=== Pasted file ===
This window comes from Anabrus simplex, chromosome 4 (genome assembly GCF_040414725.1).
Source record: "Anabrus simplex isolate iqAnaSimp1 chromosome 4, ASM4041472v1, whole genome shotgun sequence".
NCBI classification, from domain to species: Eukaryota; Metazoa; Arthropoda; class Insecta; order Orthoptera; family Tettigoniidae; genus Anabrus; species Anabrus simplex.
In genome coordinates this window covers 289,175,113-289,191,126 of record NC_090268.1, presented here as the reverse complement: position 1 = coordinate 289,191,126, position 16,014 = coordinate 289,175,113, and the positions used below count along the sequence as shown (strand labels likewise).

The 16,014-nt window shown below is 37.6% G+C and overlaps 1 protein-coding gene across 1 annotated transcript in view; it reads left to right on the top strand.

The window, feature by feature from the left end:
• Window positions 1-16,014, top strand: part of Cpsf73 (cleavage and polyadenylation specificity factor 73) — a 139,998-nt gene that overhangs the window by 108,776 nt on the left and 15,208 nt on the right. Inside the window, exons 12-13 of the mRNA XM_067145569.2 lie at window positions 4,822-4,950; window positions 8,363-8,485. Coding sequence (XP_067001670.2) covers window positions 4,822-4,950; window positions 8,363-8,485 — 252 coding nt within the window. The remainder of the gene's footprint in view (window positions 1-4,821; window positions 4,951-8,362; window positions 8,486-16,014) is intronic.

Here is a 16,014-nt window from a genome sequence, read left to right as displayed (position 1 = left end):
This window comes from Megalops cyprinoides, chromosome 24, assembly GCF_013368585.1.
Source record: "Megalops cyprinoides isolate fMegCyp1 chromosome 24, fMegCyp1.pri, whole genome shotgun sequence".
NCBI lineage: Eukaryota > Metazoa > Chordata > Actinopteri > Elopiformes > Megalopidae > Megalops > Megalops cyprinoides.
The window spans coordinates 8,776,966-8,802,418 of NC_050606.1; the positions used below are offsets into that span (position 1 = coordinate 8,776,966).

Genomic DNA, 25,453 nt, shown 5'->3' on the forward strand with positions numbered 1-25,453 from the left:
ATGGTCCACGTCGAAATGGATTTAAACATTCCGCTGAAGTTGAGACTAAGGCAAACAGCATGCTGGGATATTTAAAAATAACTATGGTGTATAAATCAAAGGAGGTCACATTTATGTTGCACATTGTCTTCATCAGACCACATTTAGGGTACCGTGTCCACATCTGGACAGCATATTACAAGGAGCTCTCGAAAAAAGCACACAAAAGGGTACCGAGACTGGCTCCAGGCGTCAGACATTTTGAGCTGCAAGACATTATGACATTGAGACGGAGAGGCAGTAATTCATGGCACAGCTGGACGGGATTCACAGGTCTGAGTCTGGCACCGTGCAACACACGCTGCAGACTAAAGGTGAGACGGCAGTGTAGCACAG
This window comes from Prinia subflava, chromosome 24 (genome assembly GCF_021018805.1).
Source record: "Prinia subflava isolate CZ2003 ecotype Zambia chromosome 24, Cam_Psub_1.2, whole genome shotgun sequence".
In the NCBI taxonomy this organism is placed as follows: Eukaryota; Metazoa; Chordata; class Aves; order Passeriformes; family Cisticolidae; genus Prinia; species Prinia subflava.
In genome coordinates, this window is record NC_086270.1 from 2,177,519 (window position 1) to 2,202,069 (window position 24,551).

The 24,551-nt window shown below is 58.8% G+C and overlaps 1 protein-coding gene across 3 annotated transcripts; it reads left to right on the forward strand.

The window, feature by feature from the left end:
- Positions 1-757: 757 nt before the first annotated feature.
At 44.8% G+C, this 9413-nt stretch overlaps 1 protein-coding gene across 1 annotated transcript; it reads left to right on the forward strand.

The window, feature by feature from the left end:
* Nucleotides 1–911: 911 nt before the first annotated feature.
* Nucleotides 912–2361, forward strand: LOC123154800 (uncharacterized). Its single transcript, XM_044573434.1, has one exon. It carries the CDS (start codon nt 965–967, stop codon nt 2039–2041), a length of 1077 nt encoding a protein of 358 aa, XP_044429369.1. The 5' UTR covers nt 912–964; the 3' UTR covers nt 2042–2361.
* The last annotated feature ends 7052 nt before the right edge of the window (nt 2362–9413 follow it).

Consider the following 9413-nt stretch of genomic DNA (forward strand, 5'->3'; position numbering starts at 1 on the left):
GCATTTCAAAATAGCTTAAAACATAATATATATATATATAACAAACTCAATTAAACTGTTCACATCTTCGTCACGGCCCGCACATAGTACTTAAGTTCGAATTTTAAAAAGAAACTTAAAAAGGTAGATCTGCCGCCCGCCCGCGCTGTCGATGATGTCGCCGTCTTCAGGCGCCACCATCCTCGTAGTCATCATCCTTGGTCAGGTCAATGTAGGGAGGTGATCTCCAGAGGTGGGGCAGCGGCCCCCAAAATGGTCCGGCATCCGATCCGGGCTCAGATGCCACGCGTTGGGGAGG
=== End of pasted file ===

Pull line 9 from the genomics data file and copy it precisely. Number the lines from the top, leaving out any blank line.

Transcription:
This window comes from Megalops cyprinoides, chromosome 24, assembly GCF_013368585.1.